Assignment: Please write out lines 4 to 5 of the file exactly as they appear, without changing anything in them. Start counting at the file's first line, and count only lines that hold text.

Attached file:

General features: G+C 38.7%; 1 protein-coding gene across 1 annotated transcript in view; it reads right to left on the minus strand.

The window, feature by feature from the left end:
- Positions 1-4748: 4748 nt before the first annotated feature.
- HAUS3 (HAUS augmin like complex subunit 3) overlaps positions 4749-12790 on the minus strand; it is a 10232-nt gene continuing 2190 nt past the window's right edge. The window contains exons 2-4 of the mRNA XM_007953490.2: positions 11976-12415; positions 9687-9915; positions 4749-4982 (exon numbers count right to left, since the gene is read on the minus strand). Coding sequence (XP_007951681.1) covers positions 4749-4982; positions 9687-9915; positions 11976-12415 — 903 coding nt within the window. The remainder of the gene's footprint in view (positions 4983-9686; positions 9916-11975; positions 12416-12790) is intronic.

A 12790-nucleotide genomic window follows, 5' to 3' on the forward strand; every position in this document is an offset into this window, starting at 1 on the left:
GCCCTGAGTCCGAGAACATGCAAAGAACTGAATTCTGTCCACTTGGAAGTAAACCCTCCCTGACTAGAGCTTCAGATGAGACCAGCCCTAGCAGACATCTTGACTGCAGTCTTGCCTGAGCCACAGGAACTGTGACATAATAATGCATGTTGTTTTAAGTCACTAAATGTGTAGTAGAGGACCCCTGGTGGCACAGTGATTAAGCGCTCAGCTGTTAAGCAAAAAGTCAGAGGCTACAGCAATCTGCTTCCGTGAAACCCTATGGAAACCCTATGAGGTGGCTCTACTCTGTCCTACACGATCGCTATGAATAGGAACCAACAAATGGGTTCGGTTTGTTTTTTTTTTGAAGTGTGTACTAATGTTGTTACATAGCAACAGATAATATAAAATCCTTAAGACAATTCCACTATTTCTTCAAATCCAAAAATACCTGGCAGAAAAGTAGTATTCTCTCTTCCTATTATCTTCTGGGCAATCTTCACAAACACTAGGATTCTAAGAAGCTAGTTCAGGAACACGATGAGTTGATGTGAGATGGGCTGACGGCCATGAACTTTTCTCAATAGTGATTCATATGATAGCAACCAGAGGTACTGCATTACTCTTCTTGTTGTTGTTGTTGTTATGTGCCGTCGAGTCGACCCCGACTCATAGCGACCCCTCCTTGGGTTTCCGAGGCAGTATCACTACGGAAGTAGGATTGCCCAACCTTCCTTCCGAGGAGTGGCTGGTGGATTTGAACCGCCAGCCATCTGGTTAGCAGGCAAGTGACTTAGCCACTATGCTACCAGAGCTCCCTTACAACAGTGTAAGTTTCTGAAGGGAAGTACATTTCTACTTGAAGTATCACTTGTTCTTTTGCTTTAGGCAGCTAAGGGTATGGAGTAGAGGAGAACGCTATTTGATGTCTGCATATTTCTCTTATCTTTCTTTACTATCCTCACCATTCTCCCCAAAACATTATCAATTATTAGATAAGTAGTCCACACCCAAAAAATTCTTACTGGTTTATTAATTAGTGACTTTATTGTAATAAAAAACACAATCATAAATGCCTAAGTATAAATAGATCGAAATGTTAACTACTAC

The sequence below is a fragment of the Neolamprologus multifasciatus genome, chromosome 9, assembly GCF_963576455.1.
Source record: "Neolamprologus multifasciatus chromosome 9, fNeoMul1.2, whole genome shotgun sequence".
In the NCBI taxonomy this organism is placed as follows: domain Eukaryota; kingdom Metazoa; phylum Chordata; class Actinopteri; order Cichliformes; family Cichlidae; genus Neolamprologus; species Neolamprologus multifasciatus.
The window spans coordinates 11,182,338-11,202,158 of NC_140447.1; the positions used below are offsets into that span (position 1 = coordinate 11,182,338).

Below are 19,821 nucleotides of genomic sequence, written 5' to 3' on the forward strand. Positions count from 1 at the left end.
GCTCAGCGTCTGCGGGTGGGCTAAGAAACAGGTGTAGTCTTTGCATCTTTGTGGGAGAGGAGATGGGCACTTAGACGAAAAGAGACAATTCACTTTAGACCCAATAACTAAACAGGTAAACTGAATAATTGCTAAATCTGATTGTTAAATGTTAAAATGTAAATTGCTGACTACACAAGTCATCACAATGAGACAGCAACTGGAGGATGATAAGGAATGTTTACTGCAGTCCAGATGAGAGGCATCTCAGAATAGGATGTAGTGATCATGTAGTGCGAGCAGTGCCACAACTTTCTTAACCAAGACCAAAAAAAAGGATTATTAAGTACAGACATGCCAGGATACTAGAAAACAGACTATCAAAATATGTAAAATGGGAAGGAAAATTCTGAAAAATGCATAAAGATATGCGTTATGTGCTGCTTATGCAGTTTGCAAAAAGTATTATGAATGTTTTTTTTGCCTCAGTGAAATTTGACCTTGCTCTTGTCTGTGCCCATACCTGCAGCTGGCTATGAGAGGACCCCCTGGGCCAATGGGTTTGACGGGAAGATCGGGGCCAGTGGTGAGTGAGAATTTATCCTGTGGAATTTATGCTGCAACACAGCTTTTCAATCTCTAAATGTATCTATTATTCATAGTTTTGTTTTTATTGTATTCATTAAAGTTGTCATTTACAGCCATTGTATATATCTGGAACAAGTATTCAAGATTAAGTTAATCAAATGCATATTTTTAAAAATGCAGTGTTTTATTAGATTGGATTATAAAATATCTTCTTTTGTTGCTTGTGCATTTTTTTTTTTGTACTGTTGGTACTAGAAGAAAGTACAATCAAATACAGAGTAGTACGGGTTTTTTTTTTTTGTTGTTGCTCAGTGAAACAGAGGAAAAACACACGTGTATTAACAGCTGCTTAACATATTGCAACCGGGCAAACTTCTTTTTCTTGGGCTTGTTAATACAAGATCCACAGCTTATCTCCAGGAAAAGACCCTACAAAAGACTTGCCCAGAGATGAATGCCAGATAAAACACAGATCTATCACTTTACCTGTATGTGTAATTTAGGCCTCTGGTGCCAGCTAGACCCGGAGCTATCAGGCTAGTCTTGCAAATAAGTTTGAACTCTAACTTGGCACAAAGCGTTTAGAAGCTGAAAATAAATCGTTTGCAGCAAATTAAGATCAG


- HAUS3 (HAUS augmin like complex subunit 3) overlaps positions 4749-12790 on the minus strand; it is a 10232-nt gene continuing 2190 nt past the window's right edge. The window contains exons 2-4 of the mRNA XM_007953490.2: positions 11976-12415; positions 9687-9915; positions 4749-4982 (exon numbers count right to left, since the gene is read on the minus strand). Coding sequence (XP_007951681.1) covers positions 4749-4982; positions 9687-9915; positions 11976-12415 — 903 coding nt within the window. The remainder of the gene's footprint in view (positions 4983-9686; positions 9916-11975; positions 12416-12790) is intronic.

A 12790-nucleotide genomic window follows, 5' to 3' on the forward strand; every position in this document is an offset into this window, starting at 1 on the left: